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Transcript of doorstop interview of the Prime Minister the Hon John Howard, MP: \nParliament House, Canberra : International Whaling Commission; Australian workers; Singapore Airlines.
22 June 2005
TRANSCRIPT OF THE PRIME MINISTER THE HON JOHN HOWARD MP DOORSTOP INTERVIEW, PARLIAMENT HOUSE, CANBERRA
Subject: International Whaling Commission; Australian workers; Singapore Airlines.
…It is a very, very welcome decision. It reflects very favourably on the tremendous work that Ian Campbell has done as our Environment Minister but there are still further challenges ahead and although it is a very welcome outcome and it does indicate strong feeling against commercial whaling, I wouldn’t be surprised if different attempts were
made on different aspects of the issue to try and alter the outcome. So we have to be vigilant and we have to continue to argue our case. I’m gratified that we appear to have picked up support from some people we didn’t expect to, but you know what votes are like, you don’t really know the outcome of the next one until it’s counted.
Do you think it’s inevitable that Japan will increase its scientific cull regardless of today’s vote in the IWC?
I would like to believe that our Japanese friends will take notice of international opinion. This is an issue on which Australia and Japan hold very strongly different views. We, of course, are close allies of the Japanese and Japan is a good friend of Australia and will remain so irrespective of our differences on this issue. But we do feel very strongly, it has united public opinion in Australia and I hope that Japan will take note of how strongly countries that are traditionally very sympathetic to Japan’s position in the world feel on
this subject, and I’m thinking of Australia and the United States and others, so I just ask them to reflect on the strength of that opinion and I hope Japan acts accordingly.
And if Japan doesn’t, is there anything Australia can do?
Oh look I am an optimist David, I work and look towards a positive outcome and we’ve had a good result and I just hope the Japanese Government has a look at that result and says, gee that must be saying something about world opinion and acts accordingly.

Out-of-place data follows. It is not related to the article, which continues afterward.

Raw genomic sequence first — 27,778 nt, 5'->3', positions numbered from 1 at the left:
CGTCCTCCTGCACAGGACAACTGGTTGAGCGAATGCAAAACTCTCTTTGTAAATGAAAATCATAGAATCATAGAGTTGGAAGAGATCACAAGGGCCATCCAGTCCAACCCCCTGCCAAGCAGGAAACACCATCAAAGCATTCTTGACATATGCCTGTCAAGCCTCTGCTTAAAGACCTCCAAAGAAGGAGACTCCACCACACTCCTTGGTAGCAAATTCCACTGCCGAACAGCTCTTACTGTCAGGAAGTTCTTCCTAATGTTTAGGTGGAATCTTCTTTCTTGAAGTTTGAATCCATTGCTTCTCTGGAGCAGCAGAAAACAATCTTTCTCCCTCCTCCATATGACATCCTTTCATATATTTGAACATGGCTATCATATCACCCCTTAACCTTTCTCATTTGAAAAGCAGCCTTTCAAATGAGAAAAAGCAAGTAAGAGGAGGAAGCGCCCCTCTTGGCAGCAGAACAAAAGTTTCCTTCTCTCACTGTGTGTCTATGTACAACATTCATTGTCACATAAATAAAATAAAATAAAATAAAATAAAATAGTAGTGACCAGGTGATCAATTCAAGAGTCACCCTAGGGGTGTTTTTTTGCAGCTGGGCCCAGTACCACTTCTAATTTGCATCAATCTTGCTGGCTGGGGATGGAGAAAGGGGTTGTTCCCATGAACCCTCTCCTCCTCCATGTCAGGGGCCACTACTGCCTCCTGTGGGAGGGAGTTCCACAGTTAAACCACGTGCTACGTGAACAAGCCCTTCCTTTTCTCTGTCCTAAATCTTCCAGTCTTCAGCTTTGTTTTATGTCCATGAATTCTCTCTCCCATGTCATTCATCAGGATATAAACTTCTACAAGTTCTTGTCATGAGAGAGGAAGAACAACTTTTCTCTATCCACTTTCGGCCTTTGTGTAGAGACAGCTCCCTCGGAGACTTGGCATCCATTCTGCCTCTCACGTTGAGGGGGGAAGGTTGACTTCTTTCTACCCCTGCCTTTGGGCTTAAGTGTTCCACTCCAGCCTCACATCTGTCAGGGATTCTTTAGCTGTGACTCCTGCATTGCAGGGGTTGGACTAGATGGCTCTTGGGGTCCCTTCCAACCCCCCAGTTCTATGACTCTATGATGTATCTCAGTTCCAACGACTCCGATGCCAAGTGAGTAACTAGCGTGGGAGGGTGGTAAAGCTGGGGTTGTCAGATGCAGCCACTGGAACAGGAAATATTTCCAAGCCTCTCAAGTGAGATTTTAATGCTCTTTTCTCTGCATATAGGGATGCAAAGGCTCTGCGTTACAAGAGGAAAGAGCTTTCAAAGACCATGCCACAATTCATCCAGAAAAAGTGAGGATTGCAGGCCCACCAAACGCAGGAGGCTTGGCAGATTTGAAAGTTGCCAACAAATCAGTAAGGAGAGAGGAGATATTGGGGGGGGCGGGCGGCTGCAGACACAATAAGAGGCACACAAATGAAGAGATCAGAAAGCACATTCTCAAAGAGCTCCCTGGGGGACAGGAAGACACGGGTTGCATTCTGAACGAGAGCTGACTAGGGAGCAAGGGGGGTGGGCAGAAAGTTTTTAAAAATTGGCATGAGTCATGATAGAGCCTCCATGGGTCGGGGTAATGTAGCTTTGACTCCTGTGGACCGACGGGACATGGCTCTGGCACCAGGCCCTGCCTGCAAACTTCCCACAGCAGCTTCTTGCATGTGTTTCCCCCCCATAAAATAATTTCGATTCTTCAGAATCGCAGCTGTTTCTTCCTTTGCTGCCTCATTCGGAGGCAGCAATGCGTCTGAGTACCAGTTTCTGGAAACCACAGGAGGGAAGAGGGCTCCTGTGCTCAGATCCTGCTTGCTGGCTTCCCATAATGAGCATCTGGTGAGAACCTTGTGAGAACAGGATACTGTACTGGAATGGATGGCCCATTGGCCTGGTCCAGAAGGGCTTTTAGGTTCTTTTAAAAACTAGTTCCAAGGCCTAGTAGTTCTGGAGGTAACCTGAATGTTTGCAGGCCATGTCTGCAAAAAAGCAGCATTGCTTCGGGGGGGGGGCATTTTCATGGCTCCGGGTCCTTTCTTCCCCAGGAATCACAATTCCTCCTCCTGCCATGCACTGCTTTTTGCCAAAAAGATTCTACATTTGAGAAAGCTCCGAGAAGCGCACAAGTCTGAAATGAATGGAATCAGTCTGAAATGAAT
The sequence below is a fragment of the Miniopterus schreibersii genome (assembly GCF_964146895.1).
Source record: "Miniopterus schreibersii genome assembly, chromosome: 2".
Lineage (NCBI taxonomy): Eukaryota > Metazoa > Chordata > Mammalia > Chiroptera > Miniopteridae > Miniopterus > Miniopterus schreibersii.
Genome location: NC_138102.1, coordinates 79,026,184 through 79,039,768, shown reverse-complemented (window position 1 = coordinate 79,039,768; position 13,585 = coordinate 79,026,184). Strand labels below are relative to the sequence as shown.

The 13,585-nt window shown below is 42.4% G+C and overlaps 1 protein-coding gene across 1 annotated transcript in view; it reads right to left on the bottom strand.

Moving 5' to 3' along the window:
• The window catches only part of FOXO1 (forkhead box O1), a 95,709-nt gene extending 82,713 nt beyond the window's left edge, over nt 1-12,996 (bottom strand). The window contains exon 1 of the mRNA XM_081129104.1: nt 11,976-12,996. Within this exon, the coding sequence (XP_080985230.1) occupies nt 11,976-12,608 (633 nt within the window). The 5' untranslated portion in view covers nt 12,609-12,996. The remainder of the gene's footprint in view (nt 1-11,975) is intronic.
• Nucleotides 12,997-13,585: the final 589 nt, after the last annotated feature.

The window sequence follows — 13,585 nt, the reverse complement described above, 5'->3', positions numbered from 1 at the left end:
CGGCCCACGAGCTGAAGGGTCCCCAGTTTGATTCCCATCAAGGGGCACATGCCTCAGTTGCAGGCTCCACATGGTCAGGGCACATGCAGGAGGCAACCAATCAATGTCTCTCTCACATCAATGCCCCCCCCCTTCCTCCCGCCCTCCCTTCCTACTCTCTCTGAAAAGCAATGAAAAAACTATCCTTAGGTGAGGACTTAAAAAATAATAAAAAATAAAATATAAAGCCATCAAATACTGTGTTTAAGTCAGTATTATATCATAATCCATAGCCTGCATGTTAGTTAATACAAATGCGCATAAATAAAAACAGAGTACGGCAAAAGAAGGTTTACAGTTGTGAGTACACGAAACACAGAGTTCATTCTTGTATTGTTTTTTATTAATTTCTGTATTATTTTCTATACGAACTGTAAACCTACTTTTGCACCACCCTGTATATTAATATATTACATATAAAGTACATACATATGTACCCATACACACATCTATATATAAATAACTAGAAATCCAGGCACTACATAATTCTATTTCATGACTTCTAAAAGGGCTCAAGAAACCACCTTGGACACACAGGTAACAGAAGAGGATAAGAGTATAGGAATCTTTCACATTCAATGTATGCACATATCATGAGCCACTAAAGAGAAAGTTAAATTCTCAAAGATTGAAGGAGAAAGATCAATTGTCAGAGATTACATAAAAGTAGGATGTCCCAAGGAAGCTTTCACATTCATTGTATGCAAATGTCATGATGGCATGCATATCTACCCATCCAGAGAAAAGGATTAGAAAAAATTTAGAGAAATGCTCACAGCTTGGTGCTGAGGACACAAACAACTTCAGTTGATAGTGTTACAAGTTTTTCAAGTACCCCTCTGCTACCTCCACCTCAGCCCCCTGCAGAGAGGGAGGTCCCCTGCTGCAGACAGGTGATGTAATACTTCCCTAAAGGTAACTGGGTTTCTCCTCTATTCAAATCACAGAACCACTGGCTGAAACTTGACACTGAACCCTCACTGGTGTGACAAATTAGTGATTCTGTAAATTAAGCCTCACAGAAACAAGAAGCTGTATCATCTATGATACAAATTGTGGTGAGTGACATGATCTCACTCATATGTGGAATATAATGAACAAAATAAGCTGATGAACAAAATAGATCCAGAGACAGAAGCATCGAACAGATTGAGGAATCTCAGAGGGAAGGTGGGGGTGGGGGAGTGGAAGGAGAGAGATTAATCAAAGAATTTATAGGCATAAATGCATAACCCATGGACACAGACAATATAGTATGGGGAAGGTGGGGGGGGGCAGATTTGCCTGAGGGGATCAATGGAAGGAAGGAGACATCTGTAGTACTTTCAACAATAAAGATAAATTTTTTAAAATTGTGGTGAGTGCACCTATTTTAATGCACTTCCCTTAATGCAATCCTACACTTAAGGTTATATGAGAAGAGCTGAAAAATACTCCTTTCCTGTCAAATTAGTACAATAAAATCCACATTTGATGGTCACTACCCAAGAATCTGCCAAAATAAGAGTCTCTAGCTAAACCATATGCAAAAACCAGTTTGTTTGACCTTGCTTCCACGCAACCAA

Prime Minister talking about not knowing the outcomes of votes until they happen, a couple of your incoming National Party Senators are expressing concerns about voluntary student legislation, is it any possibility that that will be modified as a consequence?
Jim we have a position on that, but I’m not going to respond to every bit of newspaper comment on it.
Mr Howard do you believe Australian workers would accept a 40-hour working week?
Well we won’t be proposing it.
Are you ruling that out are you?
Well that’s what Kevin Andrews effectively did yesterday. Well if you have any doubt about it, let me do it now.
Would you be able to tell us Prime Minister when the Government might look to revisit Singapore Airline’s request to get into trans-Pacific market? Obviously the Government’s
looking at aviation policy broadly. When do you think, if at all, the Government might be prepared to have another look at Singapore Airline’s bid?
We have never at any stage said finally and definitely no to that. What I indicated and I’m glad you asked me the question. What I indicated when the Singaporean Prime Minister rang me a couple of weeks ago, I indicated to him that we weren’t in a position to take a decision on this issue within the next few weeks, and it did have to be looked at in the context of overall aviation policy, including the question of whether Singapore Airlines and Qantas were to remain as separate companies for an indefinite period of time. This is a decision that’s got to be taken into context of all of those circumstances, but the idea that we have shut the door permanently on some kind of accommodation in relation to Singapore Airlines is not correct. But it is true that you can’t look at that issue in isolation from consideration of whether the companies might come together in the future, and also a comparison of the relative levels of government assistance that are provided to different airlines. There’s not a lot provided in Australia. So the issue is certainly not going to be the subject of a decision in the next few weeks, but the whole question has not been finally taken off the table either.
Do the deliberations though include considering Qantas’ foreign ownership pact, is that in this?
I think all of those things have to be looked at.